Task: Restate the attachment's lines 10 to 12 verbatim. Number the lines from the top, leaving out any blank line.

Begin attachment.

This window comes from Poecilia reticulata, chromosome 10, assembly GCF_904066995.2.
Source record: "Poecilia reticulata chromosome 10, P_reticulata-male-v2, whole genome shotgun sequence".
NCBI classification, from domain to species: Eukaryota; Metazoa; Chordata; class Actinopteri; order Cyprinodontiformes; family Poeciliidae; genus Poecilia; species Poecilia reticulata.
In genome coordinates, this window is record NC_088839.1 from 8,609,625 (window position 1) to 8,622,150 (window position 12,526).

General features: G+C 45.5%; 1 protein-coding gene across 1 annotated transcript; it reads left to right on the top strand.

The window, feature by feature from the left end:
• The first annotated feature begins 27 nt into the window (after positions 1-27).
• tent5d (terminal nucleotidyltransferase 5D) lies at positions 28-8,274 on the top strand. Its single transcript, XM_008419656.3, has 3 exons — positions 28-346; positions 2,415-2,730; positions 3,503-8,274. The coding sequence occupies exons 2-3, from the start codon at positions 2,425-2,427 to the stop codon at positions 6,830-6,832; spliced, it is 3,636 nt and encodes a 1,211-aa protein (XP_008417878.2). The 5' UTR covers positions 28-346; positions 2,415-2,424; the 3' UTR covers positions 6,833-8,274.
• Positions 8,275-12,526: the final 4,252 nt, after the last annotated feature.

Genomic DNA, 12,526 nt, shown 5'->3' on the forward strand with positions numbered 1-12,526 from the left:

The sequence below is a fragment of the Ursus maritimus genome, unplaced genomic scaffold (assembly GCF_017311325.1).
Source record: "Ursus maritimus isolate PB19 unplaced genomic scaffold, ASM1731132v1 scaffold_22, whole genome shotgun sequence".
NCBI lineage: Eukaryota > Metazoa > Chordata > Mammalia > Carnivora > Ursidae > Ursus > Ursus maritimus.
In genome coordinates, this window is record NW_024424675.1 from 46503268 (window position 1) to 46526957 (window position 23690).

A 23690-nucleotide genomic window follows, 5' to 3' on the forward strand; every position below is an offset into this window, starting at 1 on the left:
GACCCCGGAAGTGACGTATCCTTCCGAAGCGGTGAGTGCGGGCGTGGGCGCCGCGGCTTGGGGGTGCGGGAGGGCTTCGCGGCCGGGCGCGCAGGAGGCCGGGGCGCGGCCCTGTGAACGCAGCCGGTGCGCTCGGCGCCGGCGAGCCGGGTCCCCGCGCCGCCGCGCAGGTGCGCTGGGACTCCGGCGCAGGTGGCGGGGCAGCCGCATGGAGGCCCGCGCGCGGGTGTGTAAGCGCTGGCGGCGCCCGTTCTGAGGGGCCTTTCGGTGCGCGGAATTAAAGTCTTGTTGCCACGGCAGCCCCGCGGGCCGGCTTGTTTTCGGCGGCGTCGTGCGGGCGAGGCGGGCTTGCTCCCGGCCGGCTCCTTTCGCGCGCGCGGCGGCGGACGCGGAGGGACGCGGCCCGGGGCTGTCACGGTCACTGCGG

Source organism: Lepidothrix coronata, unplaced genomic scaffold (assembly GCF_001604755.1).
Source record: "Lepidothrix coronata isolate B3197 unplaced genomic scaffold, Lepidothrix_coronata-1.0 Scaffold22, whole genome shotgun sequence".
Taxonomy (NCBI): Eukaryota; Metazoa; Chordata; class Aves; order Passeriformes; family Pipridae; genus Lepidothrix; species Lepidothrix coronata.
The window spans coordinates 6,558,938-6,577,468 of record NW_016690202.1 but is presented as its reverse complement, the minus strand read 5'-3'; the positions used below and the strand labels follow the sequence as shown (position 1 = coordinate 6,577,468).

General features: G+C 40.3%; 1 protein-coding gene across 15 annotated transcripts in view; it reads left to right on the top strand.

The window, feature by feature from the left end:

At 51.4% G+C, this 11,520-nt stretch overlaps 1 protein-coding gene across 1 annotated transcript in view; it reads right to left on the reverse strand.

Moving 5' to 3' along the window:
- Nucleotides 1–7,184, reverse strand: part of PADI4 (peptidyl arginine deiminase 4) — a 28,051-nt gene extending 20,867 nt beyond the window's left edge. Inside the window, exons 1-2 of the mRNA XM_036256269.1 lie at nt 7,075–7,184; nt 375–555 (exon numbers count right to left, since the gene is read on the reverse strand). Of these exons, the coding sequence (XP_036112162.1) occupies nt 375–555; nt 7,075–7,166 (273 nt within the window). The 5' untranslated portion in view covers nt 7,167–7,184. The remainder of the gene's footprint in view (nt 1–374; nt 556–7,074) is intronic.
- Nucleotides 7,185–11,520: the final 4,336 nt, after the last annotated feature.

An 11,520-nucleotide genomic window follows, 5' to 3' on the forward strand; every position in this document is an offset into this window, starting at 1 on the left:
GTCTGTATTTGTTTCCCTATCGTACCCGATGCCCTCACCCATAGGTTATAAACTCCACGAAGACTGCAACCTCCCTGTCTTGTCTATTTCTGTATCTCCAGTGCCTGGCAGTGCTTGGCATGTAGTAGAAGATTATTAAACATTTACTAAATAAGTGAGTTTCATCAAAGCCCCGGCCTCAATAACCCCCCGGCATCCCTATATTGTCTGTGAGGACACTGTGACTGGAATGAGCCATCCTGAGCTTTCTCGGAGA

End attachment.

Genomic DNA, 12,526 nt, shown 5'->3' on the forward strand with positions numbered 1-12,526 from the left:

The sequence below is a fragment of the Ursus maritimus genome, unplaced genomic scaffold (assembly GCF_017311325.1).
Source record: "Ursus maritimus isolate PB19 unplaced genomic scaffold, ASM1731132v1 scaffold_22, whole genome shotgun sequence".